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Putting people affected by blood cancer at the heart of our work

Over the last year, we continued to develop the way we involve people affected by blood cancer in our work.

The most obvious way we have done this is through our Ambassadors, a group of 80 people affected by blood cancer. We recruited ten new Ambassadors during the year, increasing the diversity of the group. During the year, Ambassadors supported our work through a range of activities, including appearing in the media, speaking at events, and meeting and briefing MPs.

Five of them are also trained as digital champions, giving support to people on our online forum or sharing their experiences on social media.

We continued to develop our Policy Panel of people affected by blood cancer who set the direction for our policy work, and we introduced a new Editorial Board – a group of people affected by blood cancer who advise us on how our communications can better meet their needs.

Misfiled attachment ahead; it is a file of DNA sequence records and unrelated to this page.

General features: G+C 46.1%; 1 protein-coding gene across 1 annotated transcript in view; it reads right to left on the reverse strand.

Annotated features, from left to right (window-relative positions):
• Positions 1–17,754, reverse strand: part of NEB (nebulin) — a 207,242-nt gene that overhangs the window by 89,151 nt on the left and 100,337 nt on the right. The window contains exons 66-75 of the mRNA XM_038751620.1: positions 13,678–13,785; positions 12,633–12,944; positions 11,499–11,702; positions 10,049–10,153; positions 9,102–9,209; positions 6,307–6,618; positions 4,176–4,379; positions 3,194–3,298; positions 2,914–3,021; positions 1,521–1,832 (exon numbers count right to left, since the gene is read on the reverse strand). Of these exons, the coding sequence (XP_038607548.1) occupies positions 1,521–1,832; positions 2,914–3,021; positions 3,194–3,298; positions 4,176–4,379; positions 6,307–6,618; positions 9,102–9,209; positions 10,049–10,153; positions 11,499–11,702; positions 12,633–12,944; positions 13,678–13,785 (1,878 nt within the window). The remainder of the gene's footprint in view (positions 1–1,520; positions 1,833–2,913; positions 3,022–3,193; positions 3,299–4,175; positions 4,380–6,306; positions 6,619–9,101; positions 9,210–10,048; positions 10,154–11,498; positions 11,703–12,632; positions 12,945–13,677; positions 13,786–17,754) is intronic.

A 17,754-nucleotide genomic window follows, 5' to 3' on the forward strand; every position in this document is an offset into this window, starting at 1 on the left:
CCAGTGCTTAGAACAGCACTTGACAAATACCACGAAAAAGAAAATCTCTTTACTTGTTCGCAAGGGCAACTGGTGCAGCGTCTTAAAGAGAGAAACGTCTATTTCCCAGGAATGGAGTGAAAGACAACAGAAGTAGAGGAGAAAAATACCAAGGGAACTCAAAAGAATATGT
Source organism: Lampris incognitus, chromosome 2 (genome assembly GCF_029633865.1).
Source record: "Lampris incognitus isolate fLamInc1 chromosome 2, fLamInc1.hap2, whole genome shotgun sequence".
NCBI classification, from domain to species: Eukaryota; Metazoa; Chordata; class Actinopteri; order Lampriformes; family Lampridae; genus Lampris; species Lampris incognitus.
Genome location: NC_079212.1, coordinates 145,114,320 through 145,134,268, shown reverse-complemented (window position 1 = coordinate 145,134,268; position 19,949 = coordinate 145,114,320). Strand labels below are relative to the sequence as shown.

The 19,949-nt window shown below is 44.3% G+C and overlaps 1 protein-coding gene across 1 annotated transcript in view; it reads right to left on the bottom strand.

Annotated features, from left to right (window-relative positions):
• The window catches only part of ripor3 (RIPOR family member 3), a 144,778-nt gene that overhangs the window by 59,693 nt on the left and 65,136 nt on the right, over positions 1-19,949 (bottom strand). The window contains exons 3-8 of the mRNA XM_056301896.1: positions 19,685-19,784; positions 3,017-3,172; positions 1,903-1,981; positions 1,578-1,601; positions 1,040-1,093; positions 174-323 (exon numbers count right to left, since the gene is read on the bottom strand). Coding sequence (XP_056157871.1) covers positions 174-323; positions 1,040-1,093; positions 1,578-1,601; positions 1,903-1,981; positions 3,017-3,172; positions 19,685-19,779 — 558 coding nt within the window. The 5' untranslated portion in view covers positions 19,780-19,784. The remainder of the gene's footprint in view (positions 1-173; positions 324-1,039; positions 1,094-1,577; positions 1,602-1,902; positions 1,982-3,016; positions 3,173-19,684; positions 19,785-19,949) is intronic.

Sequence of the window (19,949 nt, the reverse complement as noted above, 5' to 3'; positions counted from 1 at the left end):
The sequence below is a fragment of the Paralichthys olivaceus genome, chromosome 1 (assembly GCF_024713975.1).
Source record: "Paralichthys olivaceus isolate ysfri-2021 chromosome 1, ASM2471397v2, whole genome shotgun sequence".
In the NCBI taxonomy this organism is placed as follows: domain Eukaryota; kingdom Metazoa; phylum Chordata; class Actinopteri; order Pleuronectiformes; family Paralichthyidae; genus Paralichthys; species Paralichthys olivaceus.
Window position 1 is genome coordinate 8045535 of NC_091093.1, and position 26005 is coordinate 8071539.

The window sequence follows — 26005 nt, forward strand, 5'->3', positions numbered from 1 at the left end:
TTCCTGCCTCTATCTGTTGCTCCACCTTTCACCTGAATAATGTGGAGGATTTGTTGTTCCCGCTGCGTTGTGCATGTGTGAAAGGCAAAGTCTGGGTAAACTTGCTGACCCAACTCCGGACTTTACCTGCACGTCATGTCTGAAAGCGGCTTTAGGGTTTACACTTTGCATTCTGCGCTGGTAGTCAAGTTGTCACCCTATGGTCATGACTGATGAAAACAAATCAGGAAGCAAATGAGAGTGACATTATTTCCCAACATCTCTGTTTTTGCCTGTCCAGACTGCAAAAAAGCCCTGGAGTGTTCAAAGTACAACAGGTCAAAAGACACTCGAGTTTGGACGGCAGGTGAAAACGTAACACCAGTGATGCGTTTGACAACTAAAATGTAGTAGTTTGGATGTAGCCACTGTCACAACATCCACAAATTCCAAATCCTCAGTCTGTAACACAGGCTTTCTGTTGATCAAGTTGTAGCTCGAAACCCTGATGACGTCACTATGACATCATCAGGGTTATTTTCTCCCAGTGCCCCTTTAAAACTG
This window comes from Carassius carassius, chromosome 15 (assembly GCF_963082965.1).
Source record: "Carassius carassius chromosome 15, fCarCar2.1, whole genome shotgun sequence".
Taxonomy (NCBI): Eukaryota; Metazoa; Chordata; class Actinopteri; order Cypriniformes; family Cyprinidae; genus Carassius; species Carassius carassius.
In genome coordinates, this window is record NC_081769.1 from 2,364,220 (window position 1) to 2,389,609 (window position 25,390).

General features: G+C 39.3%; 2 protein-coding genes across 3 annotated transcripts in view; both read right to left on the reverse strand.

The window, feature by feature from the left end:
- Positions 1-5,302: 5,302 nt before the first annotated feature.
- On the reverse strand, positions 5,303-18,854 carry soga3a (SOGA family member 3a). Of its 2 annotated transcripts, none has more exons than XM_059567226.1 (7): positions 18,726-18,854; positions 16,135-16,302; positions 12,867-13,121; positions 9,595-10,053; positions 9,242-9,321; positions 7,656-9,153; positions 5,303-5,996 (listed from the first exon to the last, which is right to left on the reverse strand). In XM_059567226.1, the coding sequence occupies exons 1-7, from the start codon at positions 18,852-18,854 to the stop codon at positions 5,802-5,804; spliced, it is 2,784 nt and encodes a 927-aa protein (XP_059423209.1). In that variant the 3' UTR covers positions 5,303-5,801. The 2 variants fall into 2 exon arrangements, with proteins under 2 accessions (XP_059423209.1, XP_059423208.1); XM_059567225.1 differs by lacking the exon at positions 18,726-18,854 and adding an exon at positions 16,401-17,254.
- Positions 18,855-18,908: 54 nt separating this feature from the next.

We also involved people affected by blood cancer in changing our name. We had meetings with them right through the process, ensuring they had their chance to have their say at every stage. We also involved people with blood cancer on the steering group for the project, meaning they could feed into internal discussions in a way that was a new way of working for us. This meant we were able to consider perspectives that we might not have done had this group just included members of staff.

People affected by blood cancer were also at the heart of the development of our new website – by involving them at every stage, we made sure it better meets their needs.